Q: How did you know . . . that you were bothered by glare or reflections, particularly when driving at night, if you had been home with the shades drawn all weekend long and pretty much ever since you had this surgery?

A: I’ve always had problems with it, and it’s just been aggravated since the surgery.

Q: So you’re telling us now, today, in October of 2007, that you’ve always had trouble with glare or reflections, particularly when driving at night?

A: Yes, and the surgery has aggravated it.

Q: So now, in October of 2007, you’re telling us for the first time that this is an aggravation of a condition you had before you ever had LASIK surgery?

A: It wasn’t as bad.

Finally, the defense put on two witnesses. Dr. Gary A. Fitzgerald, M.D., Tracey’s family doctor, testified that he began seeing Tracey for migraine headaches in 1998. He said that Tracey had visited him in July 2001 and told him that she had been in the emergency room for a corneal abrasion. Dr. Fitzgerald testified that he examined her eyes and did not find any abrasion.

Dr. Maurice John, M.D., an ophthalmologist and the defense’s expert witness, testified that he examined Tracey in September 2004. Based on his observations, Dr. John found little wrong with Tracey’s left eye. Yet Tracey performed poorly on several vision tests in which Dr. John anticipated that she would perform well.

Dr. John said that he had no medical explanation for her performance and believed she was malingering. However, Dr. John also testified that Tracey “may have a little glare” and that he had given her a sample of prescription eye drops to reduce night glare during the 2004 visit. Lastly, he testified to the cornea’s healing propensities, stating first that the cornea “wants to heal.” But he also acknowledged that two-and-a-half years had passed since the surgery and remarked, “I doubt that mother nature is going to improve the situation much more.”

C. Dr. McGlothan’s Pre- and Post-Verdict Motions

At the close of the evidence, Dr. McGlothan moved for judgment as a matter of law, arguing that the Wallaces failed to prove that Tracey’s left-eye injuries were permanent.

The approved jury instructions permitted the jury to consider whether the injury was temporary or permanent as well as Tracey’s average life expectancy in determining damages. The court denied the motion and gave the case to the jury.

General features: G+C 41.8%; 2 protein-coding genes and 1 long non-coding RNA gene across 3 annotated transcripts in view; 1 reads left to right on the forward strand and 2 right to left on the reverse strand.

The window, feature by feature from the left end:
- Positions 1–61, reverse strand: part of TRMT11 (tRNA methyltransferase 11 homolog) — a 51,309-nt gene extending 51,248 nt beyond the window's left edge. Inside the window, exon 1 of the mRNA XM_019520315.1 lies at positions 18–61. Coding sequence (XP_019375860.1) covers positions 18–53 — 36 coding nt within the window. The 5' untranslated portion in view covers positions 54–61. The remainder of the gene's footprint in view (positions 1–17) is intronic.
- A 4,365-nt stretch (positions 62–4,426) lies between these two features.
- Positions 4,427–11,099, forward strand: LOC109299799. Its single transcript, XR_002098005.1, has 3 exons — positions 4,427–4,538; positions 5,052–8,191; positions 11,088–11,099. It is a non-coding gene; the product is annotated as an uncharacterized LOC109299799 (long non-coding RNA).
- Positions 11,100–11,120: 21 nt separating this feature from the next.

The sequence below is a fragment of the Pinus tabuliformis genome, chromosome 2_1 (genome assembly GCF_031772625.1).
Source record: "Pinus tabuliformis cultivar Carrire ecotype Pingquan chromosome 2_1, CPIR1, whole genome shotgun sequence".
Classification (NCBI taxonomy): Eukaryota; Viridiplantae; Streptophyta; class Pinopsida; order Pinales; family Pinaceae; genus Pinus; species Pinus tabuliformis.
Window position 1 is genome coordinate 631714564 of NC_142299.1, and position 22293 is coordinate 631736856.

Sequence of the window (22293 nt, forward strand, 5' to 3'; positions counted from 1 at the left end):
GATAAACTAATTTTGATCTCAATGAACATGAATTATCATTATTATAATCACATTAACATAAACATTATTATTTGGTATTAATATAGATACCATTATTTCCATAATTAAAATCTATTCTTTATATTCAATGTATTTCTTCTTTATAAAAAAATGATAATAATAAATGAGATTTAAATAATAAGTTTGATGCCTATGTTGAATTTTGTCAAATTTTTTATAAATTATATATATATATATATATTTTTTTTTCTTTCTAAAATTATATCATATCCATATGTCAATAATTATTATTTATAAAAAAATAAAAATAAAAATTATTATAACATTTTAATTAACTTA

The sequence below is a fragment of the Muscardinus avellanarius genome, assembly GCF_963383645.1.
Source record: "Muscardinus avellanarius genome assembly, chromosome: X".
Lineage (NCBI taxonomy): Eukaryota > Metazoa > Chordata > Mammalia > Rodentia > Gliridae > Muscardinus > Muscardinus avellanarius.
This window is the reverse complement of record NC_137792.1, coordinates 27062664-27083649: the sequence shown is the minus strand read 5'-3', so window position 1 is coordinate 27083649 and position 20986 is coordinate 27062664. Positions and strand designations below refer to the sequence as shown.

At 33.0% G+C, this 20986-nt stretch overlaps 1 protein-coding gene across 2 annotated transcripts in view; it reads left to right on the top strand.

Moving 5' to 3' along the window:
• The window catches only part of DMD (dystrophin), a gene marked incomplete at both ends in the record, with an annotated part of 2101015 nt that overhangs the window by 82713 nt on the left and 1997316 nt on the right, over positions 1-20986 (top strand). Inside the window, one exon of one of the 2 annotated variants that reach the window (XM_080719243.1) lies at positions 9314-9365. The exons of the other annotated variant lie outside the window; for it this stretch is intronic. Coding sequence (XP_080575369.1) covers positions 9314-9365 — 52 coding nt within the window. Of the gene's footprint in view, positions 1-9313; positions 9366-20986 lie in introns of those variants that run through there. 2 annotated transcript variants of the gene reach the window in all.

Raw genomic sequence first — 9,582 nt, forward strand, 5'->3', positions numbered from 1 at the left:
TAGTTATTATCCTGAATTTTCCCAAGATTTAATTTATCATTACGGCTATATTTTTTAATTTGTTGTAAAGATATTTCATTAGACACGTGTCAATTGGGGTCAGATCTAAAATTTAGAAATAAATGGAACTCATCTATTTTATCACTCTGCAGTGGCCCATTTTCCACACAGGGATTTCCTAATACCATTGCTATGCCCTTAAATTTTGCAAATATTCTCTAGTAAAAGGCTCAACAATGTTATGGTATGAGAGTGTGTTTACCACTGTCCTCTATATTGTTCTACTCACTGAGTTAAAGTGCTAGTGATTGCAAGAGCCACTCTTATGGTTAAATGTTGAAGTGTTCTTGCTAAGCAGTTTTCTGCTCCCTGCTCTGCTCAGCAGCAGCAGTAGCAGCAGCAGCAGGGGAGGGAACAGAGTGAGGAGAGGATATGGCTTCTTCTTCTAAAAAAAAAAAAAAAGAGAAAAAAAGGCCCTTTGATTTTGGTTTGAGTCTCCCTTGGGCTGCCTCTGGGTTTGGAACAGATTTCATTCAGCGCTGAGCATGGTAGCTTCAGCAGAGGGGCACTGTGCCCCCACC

The jury returned a verdict of $555,813.57 for Tracey and $122,980.00 for Eric. After the verdict, Dr. McGlothan renewed his motion for judgment as a matter of law and also moved to amend the verdict and for a new trial. In his renewed motion, Dr. McGlothan again argued that the evidence was insufficient for the jury to conclude the LASIK injury was permanent. Dr. McGlothan also discussed the alleged, undisclosed pre-existing condition, but he did not request judgment in his favor on that basis. The Wallaces did not object to Dr. McGlothan’s preexisting condition argument, and they fully addressed that argument in their response to his renewed motion.

The court denied all of Dr. McGlothan’s motions and entered judgment for the Wallaces.

Dr. McGlothan timely appealed on two grounds. First, he contends that the district court erred when it denied his motions for judgment as a matter of law.4 Second, he argues that he was denied a right to cross-examine the Wallaces’ experts on the subject of Tracey’s pre-existing condition and that the Wallaces committed discovery violations when they failed to disclose that condition.

II. Dr. McGlothan’s Motions for Judgment as a Matter of Law

We review de novo the district court’s denial of a motion for judgment as a matter of law. Tammi v. Porsche Cars N. Am., Inc., 536 F.3d 702, 707 (7th Cir. 2008). “Our inquiry is limited to the question whether the evidence presented, combined with all reasonable inferences permissibly drawn therefrom, is sufficient to support the verdict when viewed in the light most favorable to the party against whom the motion is directed.” Id. (citation omitted).

Because federal jurisdiction in this case rests on diversity, Indiana’s substantive law applies. Musser v. Gentiva Health Servs., 356 F.3d 751, 754 (7th Cir. 2004).

This case presents a question of proximate cause as it relates to a jury-determined damages award. Dr. Mc- Glothan does not dispute that he acted negligently in operating on Tracey’s left eye5 but argues that the evidence was insufficient for the jury to conclude that his negligence was the proximate cause of a permanent injury.

Under Indiana law, the Wallaces were required to offer expert testimony to show a permanent injury, but according to Dr. McGlothan, the evidence failed to show that Tracey’s LASIK injury was permanent; instead, it showed that the injury had healed. Dr. McGlothan further argues that the evidence revealed that Tracey had pre-existing eye problems, so Indiana law required the Wallaces to offer expert evidence proving that Dr. McGlothan “aggravated” this pre-existing condition. Dr. McGlothan contends that the Wallaces failed to carry this burden.